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The Desert Dwellers of Rajasthan
Bishnoi and Bhil people

For centuries, the Bhil and the Bishnoi cultures have coexisted in the Rajasthan desert of central India. Though they live diametrically opposed lifestyles and have vastly different philosophies, they are drawn together by a bond much stronger than their differences: the struggle to survive in this harsh and unforgiving land.

The name “Bishnoi” (“Twenty-nine”) represents the number of principles espoused by their prophet, Lord Jhambheshwar. Despite being born a Khstriya, the second highest Hindu caste, he disapproved of the caste system and created a classless community into which all were accepted. The only requirement was to live by his 29 life principles including no killing or eating of animals, no cutting down of living trees and no alcohol consumption.

It is said that Lord Jhambheshwar attained saintly enlightenment while meditating beneath a tree in a place that would later become the village of Jhamba. There, where he discovered a water source that rescued his people from a 20-year drought, he established his ideal community, a society of people living in harmony with each other and with their environment. Many of the rules he imposed are still followed today.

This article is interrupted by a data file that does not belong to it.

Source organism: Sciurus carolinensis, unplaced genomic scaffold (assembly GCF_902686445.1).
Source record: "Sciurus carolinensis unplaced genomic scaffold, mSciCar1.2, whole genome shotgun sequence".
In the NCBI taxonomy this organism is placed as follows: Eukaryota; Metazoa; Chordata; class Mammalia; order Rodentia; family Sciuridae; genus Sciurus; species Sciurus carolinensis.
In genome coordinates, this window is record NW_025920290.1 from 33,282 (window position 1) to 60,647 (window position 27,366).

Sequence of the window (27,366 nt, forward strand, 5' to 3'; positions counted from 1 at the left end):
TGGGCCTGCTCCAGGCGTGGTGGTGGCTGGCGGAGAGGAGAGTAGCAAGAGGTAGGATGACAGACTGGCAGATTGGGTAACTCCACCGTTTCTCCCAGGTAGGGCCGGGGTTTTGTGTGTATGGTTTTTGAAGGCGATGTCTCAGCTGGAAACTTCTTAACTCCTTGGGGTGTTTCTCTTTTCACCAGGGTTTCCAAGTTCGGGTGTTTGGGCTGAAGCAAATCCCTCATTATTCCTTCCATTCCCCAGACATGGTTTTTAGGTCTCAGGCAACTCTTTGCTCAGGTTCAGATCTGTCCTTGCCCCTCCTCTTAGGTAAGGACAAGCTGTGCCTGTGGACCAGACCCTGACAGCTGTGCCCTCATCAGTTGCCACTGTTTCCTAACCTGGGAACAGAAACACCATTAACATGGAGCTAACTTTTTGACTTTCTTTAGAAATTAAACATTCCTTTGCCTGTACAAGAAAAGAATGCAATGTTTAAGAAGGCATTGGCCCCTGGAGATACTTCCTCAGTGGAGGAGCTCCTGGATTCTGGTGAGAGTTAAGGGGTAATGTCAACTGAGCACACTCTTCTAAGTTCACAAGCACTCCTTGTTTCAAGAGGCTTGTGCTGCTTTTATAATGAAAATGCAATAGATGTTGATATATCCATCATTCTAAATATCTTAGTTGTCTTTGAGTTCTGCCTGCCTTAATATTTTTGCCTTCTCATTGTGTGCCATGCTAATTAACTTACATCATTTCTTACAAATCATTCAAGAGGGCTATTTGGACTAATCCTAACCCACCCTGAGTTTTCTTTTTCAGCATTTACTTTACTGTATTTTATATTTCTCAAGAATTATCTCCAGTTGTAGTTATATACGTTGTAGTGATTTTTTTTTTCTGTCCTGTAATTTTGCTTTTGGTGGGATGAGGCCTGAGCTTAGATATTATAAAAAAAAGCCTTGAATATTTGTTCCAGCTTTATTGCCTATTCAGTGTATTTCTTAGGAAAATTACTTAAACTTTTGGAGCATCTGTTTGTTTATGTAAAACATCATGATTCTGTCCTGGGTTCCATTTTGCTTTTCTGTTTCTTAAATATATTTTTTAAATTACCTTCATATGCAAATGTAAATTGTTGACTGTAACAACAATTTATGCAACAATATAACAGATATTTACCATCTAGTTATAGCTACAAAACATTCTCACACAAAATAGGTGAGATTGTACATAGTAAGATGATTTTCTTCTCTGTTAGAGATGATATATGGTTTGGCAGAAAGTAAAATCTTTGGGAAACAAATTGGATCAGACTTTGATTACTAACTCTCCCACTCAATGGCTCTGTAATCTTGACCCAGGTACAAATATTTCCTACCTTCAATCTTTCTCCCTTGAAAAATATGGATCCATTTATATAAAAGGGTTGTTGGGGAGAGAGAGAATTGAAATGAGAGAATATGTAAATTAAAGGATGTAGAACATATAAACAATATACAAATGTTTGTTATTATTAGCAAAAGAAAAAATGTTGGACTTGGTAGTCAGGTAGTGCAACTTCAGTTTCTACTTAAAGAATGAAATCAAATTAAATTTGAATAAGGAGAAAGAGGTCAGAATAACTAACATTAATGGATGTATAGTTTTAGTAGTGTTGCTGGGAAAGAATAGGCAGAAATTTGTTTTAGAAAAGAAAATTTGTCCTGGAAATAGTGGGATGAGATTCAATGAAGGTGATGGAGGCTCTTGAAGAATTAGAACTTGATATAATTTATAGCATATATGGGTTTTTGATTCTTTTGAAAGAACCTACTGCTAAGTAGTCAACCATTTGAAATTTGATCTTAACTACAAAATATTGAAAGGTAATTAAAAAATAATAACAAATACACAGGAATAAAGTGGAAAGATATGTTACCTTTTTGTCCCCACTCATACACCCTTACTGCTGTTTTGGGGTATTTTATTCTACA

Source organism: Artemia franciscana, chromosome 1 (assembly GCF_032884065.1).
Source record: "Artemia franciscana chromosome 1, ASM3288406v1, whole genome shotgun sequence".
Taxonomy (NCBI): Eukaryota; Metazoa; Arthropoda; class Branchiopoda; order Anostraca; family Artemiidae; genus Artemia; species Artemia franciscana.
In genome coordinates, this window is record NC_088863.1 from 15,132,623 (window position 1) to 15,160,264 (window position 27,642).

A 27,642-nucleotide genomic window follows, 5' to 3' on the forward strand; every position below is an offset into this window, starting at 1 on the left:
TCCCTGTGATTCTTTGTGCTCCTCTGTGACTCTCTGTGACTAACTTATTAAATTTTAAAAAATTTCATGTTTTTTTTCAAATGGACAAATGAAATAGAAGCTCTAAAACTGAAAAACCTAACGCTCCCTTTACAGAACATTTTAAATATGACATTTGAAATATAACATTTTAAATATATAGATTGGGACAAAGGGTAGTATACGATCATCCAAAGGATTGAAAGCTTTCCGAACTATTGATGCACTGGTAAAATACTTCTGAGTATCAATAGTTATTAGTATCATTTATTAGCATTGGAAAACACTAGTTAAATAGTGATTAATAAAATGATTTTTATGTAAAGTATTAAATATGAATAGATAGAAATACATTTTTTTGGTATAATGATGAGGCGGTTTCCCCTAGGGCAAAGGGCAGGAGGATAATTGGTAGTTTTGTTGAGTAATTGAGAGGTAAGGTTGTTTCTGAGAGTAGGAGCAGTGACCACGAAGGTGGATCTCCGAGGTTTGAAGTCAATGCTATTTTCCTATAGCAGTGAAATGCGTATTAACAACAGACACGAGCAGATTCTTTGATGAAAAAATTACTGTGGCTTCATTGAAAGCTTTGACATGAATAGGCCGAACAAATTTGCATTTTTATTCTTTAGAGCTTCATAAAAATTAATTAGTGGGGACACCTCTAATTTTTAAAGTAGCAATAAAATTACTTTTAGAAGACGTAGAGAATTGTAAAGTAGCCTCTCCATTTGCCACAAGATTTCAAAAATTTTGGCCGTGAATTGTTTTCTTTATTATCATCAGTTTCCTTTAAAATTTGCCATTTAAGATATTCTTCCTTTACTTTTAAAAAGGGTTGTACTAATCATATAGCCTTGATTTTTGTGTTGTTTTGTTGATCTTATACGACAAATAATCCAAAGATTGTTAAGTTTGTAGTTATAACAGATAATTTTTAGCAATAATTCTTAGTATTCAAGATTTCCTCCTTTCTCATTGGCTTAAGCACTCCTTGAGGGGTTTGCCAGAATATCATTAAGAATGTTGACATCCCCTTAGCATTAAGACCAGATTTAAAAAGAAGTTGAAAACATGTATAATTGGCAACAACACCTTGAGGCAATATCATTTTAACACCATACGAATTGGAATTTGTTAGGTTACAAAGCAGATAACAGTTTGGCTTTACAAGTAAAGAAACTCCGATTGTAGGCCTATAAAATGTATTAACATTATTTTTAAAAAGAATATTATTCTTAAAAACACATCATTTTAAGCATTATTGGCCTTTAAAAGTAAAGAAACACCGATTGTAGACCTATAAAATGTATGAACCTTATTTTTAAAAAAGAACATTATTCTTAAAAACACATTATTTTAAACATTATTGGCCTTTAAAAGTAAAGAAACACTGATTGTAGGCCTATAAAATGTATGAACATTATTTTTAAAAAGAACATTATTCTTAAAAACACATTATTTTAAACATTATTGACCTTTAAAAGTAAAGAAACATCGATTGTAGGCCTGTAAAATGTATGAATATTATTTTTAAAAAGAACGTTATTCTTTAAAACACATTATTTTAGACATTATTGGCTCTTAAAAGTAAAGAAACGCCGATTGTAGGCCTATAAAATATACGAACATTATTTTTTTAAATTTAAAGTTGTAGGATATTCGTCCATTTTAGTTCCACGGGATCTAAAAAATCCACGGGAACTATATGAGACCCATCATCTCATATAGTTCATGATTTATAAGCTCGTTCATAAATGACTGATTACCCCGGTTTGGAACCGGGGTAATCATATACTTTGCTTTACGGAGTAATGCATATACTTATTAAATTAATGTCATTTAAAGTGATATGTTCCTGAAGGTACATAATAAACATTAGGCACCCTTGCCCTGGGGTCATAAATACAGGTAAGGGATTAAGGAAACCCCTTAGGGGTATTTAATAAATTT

Equal appearance was one of Lord Jhambheshwar’s principles. Believing that it would prevent jealousy and promote peace, he instituted a policy of uniformity that is still followed today. All women wear very bright, predominantly red saris of patterned cloth and adorn themselves with nose rings, bracelets and anklets. Men wear basic white clothes representing simplicity and modesty.

Among the Bishnoi, young married couples must settle on bare land and make it arable by digging wells, planting millet and cultivating other vegetation. The prophet Jhambheshwar preferred a proactive philosophy of agricultural development to a passive approach to the environment.

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A young boy learning the Bishnoi religion and principles of life, which are traditionally passed down from fathers to sons.
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Bhil women cooking the chapattis that are their dietary mainstay--dipped into hot chili paste, they are only occasionally supplemented with birds, lizards or rabbits.
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